This course will use Great Books selections to expose the student to key ideas and issues in the history and philosophy of the American intellectual tradition. Readings may include, but are not limited to works from Madison, Hamilton, Washington, Lincoln, Jefferson, Emerson, Thoreau and A Documentary History of the United States. Using threaded discussions, written posted assignments, and online peer collaborative projects the student will develop thinking, reading, and communication skills.

Mathematical and Scientific Literacy (6 hours)

MH 1312 Mathematics
This course will examine through careful reading and extensive discussion key issues in mathematical studies. Some issues explored will include number, figure, extension, relation, magnitude, multitude, continuous and discrete quantities, definitions, postulates, axioms, hypotheses, theorems, proofs, proportions, equations, measurement, limits, infinity, and certainty and exactitude of mathematical knowledge. Readings may include, but are not limited to works from Apollonius, Euclid, Archimedes, Nicomachus, Newton, Euler, Frege, Hogben, Hardy, and Lieber. Using threaded discussions, written posted assignments, and online peer collaborative projects the student will develop thinking, reading, and communication skills.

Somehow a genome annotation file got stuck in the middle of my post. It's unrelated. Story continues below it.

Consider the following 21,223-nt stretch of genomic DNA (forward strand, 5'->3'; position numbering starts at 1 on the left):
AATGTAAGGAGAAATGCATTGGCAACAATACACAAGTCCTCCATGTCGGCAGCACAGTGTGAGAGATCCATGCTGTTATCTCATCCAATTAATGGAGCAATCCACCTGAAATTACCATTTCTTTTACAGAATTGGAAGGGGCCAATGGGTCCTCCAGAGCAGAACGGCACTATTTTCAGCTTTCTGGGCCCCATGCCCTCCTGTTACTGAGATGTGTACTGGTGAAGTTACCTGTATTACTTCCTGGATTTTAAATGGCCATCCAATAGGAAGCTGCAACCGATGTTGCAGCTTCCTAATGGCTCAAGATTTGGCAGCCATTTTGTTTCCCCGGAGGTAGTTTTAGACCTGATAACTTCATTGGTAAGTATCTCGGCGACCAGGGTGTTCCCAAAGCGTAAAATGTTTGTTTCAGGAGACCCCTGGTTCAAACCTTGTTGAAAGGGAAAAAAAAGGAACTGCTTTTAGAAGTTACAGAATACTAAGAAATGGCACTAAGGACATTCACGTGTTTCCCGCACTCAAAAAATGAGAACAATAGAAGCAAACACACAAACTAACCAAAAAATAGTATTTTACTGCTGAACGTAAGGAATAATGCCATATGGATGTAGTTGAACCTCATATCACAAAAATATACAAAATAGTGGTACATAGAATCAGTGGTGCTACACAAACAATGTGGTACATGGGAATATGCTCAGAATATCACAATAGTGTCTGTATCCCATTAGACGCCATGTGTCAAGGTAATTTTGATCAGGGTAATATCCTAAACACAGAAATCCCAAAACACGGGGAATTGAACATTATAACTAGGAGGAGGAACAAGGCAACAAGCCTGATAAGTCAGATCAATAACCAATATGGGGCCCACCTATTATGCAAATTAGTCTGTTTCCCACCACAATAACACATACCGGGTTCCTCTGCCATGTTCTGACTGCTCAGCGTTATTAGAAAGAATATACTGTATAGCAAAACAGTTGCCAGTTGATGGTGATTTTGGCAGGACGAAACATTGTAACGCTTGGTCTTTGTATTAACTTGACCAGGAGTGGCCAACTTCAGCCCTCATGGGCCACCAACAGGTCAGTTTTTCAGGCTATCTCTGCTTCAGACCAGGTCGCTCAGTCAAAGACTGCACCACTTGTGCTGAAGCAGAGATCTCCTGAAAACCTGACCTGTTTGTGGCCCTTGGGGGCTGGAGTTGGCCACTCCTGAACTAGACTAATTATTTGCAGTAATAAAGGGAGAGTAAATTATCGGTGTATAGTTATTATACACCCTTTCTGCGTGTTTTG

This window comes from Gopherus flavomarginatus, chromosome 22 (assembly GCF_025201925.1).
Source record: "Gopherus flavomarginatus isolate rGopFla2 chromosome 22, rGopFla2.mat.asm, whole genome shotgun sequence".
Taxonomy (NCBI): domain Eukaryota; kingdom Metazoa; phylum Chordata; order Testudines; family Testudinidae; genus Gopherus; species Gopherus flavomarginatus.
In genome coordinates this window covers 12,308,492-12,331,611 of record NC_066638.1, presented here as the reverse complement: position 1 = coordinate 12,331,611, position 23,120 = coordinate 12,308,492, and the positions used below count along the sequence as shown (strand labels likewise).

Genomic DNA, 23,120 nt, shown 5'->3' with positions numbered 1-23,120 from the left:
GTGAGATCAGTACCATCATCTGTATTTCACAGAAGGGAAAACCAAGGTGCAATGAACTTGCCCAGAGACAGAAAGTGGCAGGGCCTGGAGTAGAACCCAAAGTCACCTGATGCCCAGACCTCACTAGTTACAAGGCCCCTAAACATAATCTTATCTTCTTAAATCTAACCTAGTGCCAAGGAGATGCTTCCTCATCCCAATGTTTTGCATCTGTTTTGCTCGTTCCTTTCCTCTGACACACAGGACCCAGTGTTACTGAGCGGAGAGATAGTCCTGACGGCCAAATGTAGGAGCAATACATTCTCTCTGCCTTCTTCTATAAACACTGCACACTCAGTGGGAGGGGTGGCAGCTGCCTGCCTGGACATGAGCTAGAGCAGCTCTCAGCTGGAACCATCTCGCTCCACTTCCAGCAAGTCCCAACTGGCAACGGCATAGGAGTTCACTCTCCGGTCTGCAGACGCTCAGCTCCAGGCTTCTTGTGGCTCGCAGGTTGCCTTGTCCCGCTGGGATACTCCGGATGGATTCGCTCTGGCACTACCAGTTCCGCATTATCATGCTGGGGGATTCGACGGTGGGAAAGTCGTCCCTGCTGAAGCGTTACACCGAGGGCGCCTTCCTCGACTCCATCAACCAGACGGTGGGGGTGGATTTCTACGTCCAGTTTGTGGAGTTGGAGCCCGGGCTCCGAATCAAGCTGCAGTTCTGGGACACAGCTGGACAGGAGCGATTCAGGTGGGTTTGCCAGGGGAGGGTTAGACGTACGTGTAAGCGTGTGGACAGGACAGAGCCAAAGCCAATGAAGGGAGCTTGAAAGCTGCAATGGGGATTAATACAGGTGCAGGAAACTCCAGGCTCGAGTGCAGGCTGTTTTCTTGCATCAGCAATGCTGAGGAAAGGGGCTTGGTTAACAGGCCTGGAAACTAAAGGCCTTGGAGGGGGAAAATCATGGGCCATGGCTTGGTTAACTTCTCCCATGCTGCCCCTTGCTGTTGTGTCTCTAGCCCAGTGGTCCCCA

PHY 2317 Physics
This course will examine through careful reading and extensive discussion key issues and concepts in physics. Some issues explored will include motion, velocity, acceleration, mass, energy, force, light, time, and space. Readings may include, but are not limited to works from Aristotle, Galileo, Newton, Faraday, Maxwell, Einstein, Feynman, Heisenberg, Lightman, and Hawking. Using threaded discussions, written posted assignments, and online peer collaborative projects the student will develop thinking, reading, and communication skills.

Information and Communication Literacy (9 hours)